DragonFly BSD
DragonFly kernel List (threaded) for 2003-09
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Re: Anybody working on removing sendmail from base?

From: Timothy Cava <timothy@xxxxxxxxxxxx>
Date: Sun, 28 Sep 2003 14:17:49 -0700

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Timothy Cava wrote:
> Chris Pressey wrote:
> <snip>
>> My thoughts are more about IPC.  Generally, IPC under Unix (under most
>> OS'es actually) is a *mess*.
>> I *should* be able to write the statusbar program described above like:
>>   done := false
>>   repeat
>>     wait for a message from (the clock|the disk|mbmon|my mbox)
>>     if the message was...
>>       that the time is now X:
>>         my time := X
>>       that the free disk space has changed to X:
>>         my disk space := X
>>       that the motherboard temperature is now X:
>>         my temperature := X
>>       that a message was delivered to my mbox:
>>         increment my new-mail counter
>>       that a message was read from my mbox:
>>         decrement my new-mail counter
>>       a request to terminate:
>>         done := true
>>     display (my time + my disk space + my temp + my new-mails)
>>   until done
>> The thing is, I *can't* write it like this, mainly because the clock,
>> the disk, mbmon, and my mbox, aren't event-oriented - they don't work in
>> terms of sending and receiving messages; they mostly work in terms of a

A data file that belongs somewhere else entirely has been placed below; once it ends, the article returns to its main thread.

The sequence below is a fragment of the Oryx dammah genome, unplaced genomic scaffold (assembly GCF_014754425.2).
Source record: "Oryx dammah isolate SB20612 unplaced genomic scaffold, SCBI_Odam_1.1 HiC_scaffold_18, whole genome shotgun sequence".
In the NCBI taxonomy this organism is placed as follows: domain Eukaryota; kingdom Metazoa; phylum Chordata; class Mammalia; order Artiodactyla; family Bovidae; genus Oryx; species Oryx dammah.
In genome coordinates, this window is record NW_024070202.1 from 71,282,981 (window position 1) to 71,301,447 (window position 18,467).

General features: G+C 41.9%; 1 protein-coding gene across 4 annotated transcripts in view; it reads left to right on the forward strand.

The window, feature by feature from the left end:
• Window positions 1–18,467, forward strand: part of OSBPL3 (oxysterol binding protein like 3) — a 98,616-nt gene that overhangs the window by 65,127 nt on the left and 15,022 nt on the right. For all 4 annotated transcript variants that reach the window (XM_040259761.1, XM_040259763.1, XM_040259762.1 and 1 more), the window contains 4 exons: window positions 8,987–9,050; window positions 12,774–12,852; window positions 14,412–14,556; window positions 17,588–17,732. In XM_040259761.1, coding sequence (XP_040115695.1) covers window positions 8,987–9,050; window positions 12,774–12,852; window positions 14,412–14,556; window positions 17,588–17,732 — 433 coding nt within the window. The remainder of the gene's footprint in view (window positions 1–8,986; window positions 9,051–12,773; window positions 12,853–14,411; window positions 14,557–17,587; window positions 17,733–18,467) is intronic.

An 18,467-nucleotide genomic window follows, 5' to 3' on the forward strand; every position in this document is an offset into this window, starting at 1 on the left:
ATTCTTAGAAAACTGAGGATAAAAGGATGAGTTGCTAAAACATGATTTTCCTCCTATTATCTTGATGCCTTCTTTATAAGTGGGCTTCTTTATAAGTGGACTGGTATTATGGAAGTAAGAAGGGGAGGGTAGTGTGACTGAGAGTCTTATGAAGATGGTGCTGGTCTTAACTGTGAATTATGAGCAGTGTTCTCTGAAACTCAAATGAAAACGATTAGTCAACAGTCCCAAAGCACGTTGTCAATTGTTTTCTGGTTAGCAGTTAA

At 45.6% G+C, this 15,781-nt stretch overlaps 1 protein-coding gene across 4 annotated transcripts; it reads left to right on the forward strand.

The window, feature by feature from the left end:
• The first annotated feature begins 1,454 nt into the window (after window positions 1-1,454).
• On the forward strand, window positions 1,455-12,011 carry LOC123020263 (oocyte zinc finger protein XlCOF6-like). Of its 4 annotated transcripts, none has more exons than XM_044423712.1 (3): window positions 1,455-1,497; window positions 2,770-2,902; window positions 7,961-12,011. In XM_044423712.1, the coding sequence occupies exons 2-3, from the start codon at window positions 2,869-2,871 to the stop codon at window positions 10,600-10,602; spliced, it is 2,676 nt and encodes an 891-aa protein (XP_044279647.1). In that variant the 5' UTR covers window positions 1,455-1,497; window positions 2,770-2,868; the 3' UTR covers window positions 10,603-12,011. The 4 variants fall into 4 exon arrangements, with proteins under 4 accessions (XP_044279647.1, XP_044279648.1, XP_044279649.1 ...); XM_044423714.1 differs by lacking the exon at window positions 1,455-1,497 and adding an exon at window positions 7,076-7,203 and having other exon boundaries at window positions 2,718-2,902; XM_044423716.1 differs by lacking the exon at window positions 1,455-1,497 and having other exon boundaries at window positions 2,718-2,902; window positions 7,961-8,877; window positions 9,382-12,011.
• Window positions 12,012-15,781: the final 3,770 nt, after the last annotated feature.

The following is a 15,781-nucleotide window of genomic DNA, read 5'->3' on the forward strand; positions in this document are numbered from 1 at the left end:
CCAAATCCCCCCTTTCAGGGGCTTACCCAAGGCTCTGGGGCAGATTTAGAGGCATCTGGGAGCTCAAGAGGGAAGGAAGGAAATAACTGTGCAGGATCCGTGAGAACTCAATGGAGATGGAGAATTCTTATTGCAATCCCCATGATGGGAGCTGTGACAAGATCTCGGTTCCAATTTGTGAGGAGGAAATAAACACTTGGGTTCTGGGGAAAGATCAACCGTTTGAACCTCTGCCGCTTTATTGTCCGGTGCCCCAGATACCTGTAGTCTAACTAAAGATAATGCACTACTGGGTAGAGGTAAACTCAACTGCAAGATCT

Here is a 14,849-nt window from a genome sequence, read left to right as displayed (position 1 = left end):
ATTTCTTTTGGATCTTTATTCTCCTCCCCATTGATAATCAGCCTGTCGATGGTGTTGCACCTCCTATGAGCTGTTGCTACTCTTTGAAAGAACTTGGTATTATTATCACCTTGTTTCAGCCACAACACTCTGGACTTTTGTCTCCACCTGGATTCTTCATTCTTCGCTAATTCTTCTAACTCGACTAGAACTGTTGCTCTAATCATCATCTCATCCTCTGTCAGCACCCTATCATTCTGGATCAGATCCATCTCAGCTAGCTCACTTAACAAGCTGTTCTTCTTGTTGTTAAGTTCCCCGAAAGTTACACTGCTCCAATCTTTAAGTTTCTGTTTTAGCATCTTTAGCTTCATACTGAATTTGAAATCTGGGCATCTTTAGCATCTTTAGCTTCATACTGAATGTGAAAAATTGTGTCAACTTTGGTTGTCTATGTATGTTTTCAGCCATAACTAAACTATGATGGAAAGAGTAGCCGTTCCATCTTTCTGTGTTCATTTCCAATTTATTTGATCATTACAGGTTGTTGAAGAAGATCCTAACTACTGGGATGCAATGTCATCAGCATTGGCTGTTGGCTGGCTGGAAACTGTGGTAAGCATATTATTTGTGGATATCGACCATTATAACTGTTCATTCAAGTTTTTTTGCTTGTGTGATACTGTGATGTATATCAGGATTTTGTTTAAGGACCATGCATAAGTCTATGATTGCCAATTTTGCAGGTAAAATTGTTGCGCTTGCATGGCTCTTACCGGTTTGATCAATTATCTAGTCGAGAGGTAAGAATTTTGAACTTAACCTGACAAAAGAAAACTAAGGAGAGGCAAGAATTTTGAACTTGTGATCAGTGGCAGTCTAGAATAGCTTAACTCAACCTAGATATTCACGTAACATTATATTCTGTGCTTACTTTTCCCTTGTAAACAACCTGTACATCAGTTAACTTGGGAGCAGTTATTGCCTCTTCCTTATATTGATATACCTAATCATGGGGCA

>> synchronous system of "standard" input and output that is looking more
>> quaint every day.  At best, I'd have to stitch together some sort of
>> Frankenstein's monster of signals and named pipes and kqueues and
>> polling.  It *shouldn't* be this way.
>> In fact that's mainly why I'm here.  I'm hoping it doesn't *have* to be
>> this way.
>> Will DragonFlyBSD allow me to write code like the above example?  Is the
>> messaging abstraction intended to be solely for the benefit of the
>> 'guts' of the operating system, or will user programs be able to use it
>> as well - not just for writing more efficient code, but also more
>> *elegant* code?  Perhaps a stickier question still - will I *ever* be
>> able to write code like this in a *portable* way...?
>> -Chris
> Funny that you mention IRC. I'm currently writing a very modular console
> IRC client that has an ircii feel. ircii's codebase is horrible, but a 
> lot of the functionality is good, so I've just written my own code.
> Everything is dynamic (windows, servers, numerics, etc). There's a
> TCL module, a perl module, yadda yadda. It's a usuable client at this
> point, other than DCC and robust key handling. I need to add things
> like loading an INVEX module when it sees that a server supports INVEX 
> by parsing numeric 005, stuff like that. I want to make the key handling 
> generic enough to have a vi module, where you type i<whatever><esc><a 
> key to send>, or you can :%s/mstke/mistake, etc. Just for fun. :-)
> The screen handling is already generic enough that if somebody wrote a 
> GTK module, you hook it to the screen parts on load and now you have 
> your IRC output both on a console and in X11. The logging code is just 
> on the screen stack, things like that. You can hook stdin in to the 
> server_read stuff (my client uses libevent, which falls to kqueue) and 
> type lines to see how the client reacts, this is good for looking for 
> overflows or regression style things...
> -Timothy

Whoa, IPC != IRC. Spaced...Ignore me.


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